Phrases with "expression"

Leslie Stephen Pope, as it seems to me, rises to a level of sustained eloquence when he has to act as interpreter for the direct expression of broad magnanimous sentiment. Alexander Pope by Leslie Stephen [1880]

Arthur Conan Doyle All three of them, the dead woman and the two demented men, retained upon their faces an expression of the utmost horror — a convulsion of terror which was dreadful to look upon. His Last Bow by Arthur Conan Doyle [1917]

E. Phillips Oppenheim There was an expression of great relief on Ostrekoff’s worn face. The Ostrekoff Jewels by E. Phillips Oppenheim [1932]

But this natural self-surrender to a first involuntary emotion Lord Altamont did not suffer to usurp any such lengthened expression as might too painfully have reminded me of being “one too many. Autobiographical Sketches by Thomas De Quincey [1853]

E. Phillips Oppenheim In their countenances was one expression common to all—an air of quiet and conscious strength. Peter Ruff and the Double Four by E. Phillips Oppenheim [1912]

His exceeding coarseness is itself an expression of one of the most fundamental qualities of his mind — its jovial acceptance of the physical facts of life. Landmarks in Literature--French by Lytton Strachey

Wilkie Collins Reduced to the plain expression of what it is really worth, the average English idea of beauty in women may be summed up in three words — youth, health, plumpness. Man and Wife by Wilkie Collins [1870]

Edgar Allan Poe Over him stood the first mate, eyeing him with an expression of fiendish derision, and deliberately searching his pockets, from which he presently drew forth a large wallet and a chronometer. The Narrative of Arthur Gordon Pym of Nantucket by Edgar Allan Poe

Elizabeth Gaskell I use this expression “self-sufficiency” in the largest sense. The Life of Charlotte Bronte by Elizabeth Gaskell [1857]

From looking strained and apprehensive, there had come over it an expression of peace and serenity. What Really Happened by Marie Belloc Lowndes [1926]

Thomas Hardy Now what might you think was the secret of that box?’ All put on an expression that their united thoughts were inadequate to the occasion. A Pair of Blue Eyes by Thomas Hardy [1899]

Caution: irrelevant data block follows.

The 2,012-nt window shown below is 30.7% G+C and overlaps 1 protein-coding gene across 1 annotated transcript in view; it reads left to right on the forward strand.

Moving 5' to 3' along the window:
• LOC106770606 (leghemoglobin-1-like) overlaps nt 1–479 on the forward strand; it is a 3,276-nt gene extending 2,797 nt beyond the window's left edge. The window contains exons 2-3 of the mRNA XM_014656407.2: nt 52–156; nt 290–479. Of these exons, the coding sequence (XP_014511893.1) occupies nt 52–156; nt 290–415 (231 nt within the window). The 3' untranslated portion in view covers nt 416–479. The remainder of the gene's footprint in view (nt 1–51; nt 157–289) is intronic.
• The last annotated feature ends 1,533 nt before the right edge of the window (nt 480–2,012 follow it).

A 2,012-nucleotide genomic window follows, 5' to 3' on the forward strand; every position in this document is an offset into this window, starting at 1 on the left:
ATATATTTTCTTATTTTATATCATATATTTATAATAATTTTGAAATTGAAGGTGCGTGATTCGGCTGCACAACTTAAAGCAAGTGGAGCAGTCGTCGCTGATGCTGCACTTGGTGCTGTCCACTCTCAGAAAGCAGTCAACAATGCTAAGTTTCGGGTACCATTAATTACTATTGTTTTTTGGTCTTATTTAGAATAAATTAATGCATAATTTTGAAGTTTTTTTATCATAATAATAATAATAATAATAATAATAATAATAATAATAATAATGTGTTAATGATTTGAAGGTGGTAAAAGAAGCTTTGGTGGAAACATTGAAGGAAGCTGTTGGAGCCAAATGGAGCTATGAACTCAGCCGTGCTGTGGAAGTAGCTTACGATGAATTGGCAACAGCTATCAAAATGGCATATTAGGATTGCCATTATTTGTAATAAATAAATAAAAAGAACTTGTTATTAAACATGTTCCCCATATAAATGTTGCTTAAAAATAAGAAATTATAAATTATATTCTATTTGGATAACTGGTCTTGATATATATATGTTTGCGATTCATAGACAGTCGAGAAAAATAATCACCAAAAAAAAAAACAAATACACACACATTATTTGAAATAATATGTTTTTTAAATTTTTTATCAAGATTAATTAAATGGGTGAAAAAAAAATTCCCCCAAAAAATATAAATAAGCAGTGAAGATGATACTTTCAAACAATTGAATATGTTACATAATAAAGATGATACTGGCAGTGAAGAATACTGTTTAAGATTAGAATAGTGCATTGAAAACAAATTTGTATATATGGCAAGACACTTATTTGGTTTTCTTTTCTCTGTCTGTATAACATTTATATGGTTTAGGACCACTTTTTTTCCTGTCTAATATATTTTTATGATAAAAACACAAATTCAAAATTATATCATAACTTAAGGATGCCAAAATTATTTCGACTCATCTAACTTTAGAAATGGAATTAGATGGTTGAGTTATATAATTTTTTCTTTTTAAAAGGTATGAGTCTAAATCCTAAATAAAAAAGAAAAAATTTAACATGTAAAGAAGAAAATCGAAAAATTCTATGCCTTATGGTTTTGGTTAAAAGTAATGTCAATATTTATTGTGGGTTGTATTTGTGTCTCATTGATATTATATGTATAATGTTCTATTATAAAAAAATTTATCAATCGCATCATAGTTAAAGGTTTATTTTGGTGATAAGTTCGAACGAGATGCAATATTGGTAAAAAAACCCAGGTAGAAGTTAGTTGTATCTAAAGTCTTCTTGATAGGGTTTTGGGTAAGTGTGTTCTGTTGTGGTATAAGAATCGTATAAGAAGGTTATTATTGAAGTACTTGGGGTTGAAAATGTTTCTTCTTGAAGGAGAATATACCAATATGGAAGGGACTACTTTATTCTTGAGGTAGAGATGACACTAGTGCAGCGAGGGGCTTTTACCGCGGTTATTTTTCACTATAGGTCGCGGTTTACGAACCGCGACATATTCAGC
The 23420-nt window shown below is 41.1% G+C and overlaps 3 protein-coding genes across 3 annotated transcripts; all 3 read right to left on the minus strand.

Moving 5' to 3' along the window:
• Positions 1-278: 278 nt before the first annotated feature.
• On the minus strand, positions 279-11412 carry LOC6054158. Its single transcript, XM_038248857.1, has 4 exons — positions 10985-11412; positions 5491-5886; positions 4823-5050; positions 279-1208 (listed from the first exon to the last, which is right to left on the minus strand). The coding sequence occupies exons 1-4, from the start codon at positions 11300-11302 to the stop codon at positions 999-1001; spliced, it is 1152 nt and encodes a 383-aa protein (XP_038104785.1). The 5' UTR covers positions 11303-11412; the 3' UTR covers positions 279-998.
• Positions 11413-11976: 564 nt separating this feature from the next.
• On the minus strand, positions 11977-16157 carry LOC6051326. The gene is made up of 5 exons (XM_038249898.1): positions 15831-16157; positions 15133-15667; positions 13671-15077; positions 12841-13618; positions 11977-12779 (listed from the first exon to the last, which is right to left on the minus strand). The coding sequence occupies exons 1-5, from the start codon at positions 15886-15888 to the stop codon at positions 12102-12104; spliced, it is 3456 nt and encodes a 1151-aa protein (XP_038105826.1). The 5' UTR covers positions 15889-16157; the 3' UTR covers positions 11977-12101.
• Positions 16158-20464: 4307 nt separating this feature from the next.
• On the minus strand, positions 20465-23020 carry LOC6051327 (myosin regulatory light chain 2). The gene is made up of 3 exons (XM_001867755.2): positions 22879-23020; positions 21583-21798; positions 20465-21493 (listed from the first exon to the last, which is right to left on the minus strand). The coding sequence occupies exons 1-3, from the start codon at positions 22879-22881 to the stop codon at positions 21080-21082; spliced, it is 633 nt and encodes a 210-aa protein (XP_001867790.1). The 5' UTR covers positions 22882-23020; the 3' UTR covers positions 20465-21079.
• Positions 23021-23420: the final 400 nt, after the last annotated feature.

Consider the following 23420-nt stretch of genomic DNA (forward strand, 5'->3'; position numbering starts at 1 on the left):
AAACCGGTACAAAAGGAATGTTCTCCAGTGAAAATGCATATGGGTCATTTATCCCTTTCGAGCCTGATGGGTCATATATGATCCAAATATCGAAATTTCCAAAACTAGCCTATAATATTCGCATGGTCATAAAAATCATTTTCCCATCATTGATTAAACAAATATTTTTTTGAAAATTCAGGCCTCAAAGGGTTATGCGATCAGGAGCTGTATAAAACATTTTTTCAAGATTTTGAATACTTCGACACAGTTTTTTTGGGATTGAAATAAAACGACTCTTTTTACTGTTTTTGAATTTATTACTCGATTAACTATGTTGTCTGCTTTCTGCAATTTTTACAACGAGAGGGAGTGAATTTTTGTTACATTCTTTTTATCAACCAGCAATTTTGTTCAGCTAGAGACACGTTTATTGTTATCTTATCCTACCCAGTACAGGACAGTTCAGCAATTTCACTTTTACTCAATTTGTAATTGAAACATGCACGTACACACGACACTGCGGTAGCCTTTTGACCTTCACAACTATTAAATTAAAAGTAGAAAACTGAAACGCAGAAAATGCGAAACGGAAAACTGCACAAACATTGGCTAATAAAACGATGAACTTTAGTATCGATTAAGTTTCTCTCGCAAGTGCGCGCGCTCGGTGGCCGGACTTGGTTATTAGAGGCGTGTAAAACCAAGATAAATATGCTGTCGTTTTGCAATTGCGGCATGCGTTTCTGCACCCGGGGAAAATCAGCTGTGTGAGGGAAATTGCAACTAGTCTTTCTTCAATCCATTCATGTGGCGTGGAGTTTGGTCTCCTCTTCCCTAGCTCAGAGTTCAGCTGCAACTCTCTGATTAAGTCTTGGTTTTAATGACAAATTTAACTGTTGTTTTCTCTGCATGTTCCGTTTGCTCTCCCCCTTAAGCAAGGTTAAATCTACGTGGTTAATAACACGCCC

Certainly not in the prisoner’s favor; but, to use the expression of some amidst the audience, dead against him. East Lynne by Ellen Wood [1861]

H. G. Wells She had the watchful alert expression of one who faces an unanticipated but by no means overwhelming situation. The Passionate Friends by H. G. Wells [1913]

Anthony Trollope In her anger she had not hesitated on different occasions to call the present Reginald a bastard, though the expression was a wicked calumny for which there was no excuse. The American Senator by Anthony Trollope

He was silent for a moment, and Marie-Anne fancied she saw an expression of relief steal over his face. The Honor of the Name by Émile Gaboriau

John Galsworthy Her expression suggested that she went through life trying not to see it as a joke. Maid in Waiting by John Galsworthy

With as thoughtful and scientific an expression as he could assume, Gideon measured the doorway with his cane, while Julia entered his observations in a drawing-book. The Wrong Box by Robert Louis Stevenson and Lloyd Osbourne

Edith Wharton She looked about the drawing-room with an expression of minute scrutiny. The House of Mirth by Edith Wharton [1905]

Wilkie Collins The marriage was deferred, at Eunice’s request, as an expression of respect to the memory of Philip’s father. The Legacy of Cain by Wilkie Collins [1889]

Olaf Stapledon They realize vividly that the individual mind is an expression of its social environment. Saints and Revolutionaries by Olaf Stapledon

Leon Trotsky It was Blagonravov, former lieutenant in the Czar’s army, a young Bolshevik. An expression of mingled terror and shame seemed to freeze on his face. My Life by Leon Trotsky

Mark Twain Such thoughts do not find their appropriate expression in the emotions of the nursery. The Innocents Abroad by Mark Twain

Marie Corelli The thoughtful face and pathetic expression of the boy greatly attracted her, and in her heart she secretly wondered where her uncle had found so intelligent and inspired-looking a creature. The Master-Christian by Marie Corelli [1900]

George Gissing Mr. Tollady was in the shop, and wearing an expression of countenance far other than that he had worn in the morning. Workers in the Dawn by George Gissing [1880]

Algernon Blackwood Eh?” He merely gave expression to the mood of the moment; he was hardly prepared for the earnestness, the solemnity even, with which the guide took him up. The Wendigo by Algernon Blackwood [1910]

Edith Wharton The echo of Spink’s “What’s the use?” was in his ears: it was the expression of his own secret doubt. Here and Beyond by Edith Wharton [1926]

Ann Radcliffe He would not have hesitated to pronounce this a party of banditti, had not the delicacy of expression preserved in the song appeared unattainable by men of their class. A Sicilian Romance by Ann Radcliffe [1790]

Both were standing by the old window-seat, but her face was resolutely turned away from him, and when she at last looked at him it was with an expression of uncontrollable horror and dislike. A Stable for Nightmares by J. Sheridan Le Fanu